Mystery Inc. is Back With DAPHNE AND VELMA

Scooby Doo is the perfect intellectual property for parody. The beloved Hannah Barbara cartoon premiered in 1969 and introduced the world to Fred, Daphne, Velma, Shaggy, and of course, the incorrigible pupper: Scooby Doo. But behind the kaleidoscope of kid-friendly colors as our sleuths investigated supernatural capers, patchouli-scented audiences began to pick up on some not so subtle subtext. Why were Fred and Daphne always scampering off to investigate privately? Why ARE Shaggy and Scooby so gosh dang munchie all the time? And with each episode, each faint gag, the back story for each of these characters grew deeper and more fun as we filled in the personality blanks. Maybe there WAS a secret ingredient in the Scooby snacks. What’s Velma’s deal? Are ascots sexy? And as Scooby Doo grew up, so did its fans; and by 2002, with a script from James Gunn (Slither, Guardians of the Galaxy), we finally got to see Mystery Inc. in live action with its tongue planted firmly in its cheek. And as the years went on we would continue to see more pokes and prods at the “Scooby” property, most notably in Spencer Parson’s 2012 horror film Saturday Morning Mystery (replacing the DOPE title “Saturday Morning Massacre”).

But with the popularity of The CW’s Riverdale reviving the Archie gang, we now have yet another revival of Scooby Doo but with a twist that is PUMPING US UP!

Daphne and Velma, a live-action feature focusing on the female duo of Mystery Inc. is coming to us from Warner Bros. Television Group’s digital studio, Blue Ribbon Content. Directed by newcomers Suzi Yoonessi from a script by Kyle Mack and Caitlin Meares, the film has already cast its two leads in Sarah Jeffrey (Wayward Pines) as Daphne and Sarah Gilman (Last Man Standing) as Velma. The logline reads:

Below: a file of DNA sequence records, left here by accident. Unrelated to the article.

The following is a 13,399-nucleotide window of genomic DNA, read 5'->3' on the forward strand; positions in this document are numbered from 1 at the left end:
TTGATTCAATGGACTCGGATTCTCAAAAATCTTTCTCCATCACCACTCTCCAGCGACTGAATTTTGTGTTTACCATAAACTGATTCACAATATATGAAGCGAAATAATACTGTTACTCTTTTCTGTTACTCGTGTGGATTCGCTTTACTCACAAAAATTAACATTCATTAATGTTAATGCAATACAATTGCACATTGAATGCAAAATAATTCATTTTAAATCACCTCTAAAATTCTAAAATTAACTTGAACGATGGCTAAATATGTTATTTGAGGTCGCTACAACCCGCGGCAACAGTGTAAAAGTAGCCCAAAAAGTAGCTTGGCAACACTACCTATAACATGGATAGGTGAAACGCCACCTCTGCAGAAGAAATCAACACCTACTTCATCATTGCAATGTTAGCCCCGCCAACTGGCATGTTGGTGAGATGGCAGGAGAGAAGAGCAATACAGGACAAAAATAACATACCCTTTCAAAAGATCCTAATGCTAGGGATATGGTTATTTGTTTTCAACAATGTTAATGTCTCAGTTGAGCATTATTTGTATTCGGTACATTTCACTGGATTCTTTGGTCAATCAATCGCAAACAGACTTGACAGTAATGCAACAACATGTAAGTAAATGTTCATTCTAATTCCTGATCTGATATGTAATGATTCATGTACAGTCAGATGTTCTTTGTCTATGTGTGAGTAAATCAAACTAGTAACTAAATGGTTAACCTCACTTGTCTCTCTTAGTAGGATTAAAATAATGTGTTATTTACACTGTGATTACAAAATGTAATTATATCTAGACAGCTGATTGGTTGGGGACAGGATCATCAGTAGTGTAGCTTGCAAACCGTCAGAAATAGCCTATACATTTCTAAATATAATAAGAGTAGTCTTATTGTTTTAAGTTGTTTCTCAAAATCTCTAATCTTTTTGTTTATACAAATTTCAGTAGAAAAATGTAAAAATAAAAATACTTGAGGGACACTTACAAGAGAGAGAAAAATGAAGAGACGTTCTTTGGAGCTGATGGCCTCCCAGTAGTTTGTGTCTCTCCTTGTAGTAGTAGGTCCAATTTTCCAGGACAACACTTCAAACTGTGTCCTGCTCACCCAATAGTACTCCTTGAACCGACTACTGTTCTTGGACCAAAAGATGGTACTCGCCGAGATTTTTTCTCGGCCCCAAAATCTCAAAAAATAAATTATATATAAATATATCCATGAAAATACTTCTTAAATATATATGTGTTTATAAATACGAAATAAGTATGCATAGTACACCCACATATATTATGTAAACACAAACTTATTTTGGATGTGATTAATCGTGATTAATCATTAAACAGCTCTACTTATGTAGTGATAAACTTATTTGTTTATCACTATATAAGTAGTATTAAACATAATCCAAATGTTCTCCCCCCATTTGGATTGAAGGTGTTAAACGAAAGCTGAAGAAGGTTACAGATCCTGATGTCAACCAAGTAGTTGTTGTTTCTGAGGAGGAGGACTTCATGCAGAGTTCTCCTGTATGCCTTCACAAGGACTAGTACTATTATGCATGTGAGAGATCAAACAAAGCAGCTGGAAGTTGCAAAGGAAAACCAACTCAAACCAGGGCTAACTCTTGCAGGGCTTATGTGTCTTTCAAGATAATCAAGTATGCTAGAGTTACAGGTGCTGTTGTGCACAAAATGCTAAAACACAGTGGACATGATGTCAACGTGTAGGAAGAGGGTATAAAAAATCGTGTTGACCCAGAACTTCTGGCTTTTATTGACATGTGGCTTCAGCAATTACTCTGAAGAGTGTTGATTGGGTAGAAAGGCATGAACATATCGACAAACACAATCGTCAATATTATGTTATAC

“Before their eventual team-up with Scooby and the gang, bright and optimistic Daphne and whip-smart and analytical Velma are both mystery-solving teens who are best friends but have only met online — until now. Daphne has just transferred to Velma’s school, Ridge Valley High, a tech-savvy institute with all the latest gadgets provided by the school’s benefactor, tech billionaire Tobias Bloom. And while competition is fierce among the students for a coveted internship at Bloom Innovative, Daphne and Velma dig beyond all the gadgets and tech to investigate what is causing some of the brightest students in school to disappear — only to emerge again in a zombie-fied state.”

“Blondie Girl is committed to telling stories from a female perspective, and we could not be more thrilled to give Daphne and Velma their own story,” said the Tisdale sisters, who are producers and founders of Blondie Girl, the production company behind the film. “We wanted to give the audience a new take on these two familiar faces, who are fan favorites in the Scooby-Doo universe. Daphne and Velma are two iconic and strong female characters, and this latest adventure of theirs will be both inspiring and entertaining for the audience.” said Peter Girardi, EVP of Blue Ribbon Content.

In an industry that has a severe lack of representation for women (and really anyone that is not straight, white, and male) it is an early holiday gift to hear that something as beloved as Scooby Doo and its cast of characters are getting the attention and respect they deserve.